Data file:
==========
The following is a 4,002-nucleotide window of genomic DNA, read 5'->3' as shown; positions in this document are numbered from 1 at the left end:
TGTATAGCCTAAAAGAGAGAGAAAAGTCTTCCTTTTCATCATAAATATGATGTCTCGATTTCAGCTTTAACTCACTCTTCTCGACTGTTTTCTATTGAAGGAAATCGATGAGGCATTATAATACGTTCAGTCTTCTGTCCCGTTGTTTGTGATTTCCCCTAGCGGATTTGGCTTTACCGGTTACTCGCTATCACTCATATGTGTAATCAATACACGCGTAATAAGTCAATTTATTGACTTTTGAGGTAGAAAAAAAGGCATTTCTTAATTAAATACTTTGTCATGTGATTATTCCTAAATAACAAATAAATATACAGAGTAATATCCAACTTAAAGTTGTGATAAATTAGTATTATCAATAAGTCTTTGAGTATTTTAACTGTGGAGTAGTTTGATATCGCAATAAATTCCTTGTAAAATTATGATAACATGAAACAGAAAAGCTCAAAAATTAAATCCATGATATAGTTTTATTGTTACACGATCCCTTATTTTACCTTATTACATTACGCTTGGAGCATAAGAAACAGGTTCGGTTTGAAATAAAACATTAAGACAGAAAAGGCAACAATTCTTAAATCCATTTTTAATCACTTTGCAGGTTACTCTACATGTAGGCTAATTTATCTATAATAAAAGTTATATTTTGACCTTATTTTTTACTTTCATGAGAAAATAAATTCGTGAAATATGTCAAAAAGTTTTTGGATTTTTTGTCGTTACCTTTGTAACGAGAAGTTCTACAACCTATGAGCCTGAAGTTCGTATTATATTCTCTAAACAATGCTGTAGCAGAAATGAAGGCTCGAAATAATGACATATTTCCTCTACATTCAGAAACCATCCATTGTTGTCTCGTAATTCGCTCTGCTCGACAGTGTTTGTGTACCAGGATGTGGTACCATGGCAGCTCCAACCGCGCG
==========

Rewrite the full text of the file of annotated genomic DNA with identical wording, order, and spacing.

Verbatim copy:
The following is a 4,002-nucleotide window of genomic DNA, read 5'->3' as shown; positions in this document are numbered from 1 at the left end:
TGTATAGCCTAAAAGAGAGAGAAAAGTCTTCCTTTTCATCATAAATATGATGTCTCGATTTCAGCTTTAACTCACTCTTCTCGACTGTTTTCTATTGAAGGAAATCGATGAGGCATTATAATACGTTCAGTCTTCTGTCCCGTTGTTTGTGATTTCCCCTAGCGGATTTGGCTTTACCGGTTACTCGCTATCACTCATATGTGTAATCAATACACGCGTAATAAGTCAATTTATTGACTTTTGAGGTAGAAAAAAAGGCATTTCTTAATTAAATACTTTGTCATGTGATTATTCCTAAATAACAAATAAATATACAGAGTAATATCCAACTTAAAGTTGTGATAAATTAGTATTATCAATAAGTCTTTGAGTATTTTAACTGTGGAGTAGTTTGATATCGCAATAAATTCCTTGTAAAATTATGATAACATGAAACAGAAAAGCTCAAAAATTAAATCCATGATATAGTTTTATTGTTACACGATCCCTTATTTTACCTTATTACATTACGCTTGGAGCATAAGAAACAGGTTCGGTTTGAAATAAAACATTAAGACAGAAAAGGCAACAATTCTTAAATCCATTTTTAATCACTTTGCAGGTTACTCTACATGTAGGCTAATTTATCTATAATAAAAGTTATATTTTGACCTTATTTTTTACTTTCATGAGAAAATAAATTCGTGAAATATGTCAAAAAGTTTTTGGATTTTTTGTCGTTACCTTTGTAACGAGAAGTTCTACAACCTATGAGCCTGAAGTTCGTATTATATTCTCTAAACAATGCTGTAGCAGAAATGAAGGCTCGAAATAATGACATATTTCCTCTACATTCAGAAACCATCCATTGTTGTCTCGTAATTCGCTCTGCTCGACAGTGTTTGTGTACCAGGATGTGGTACCATGGCAGCTCCAACCGCGCG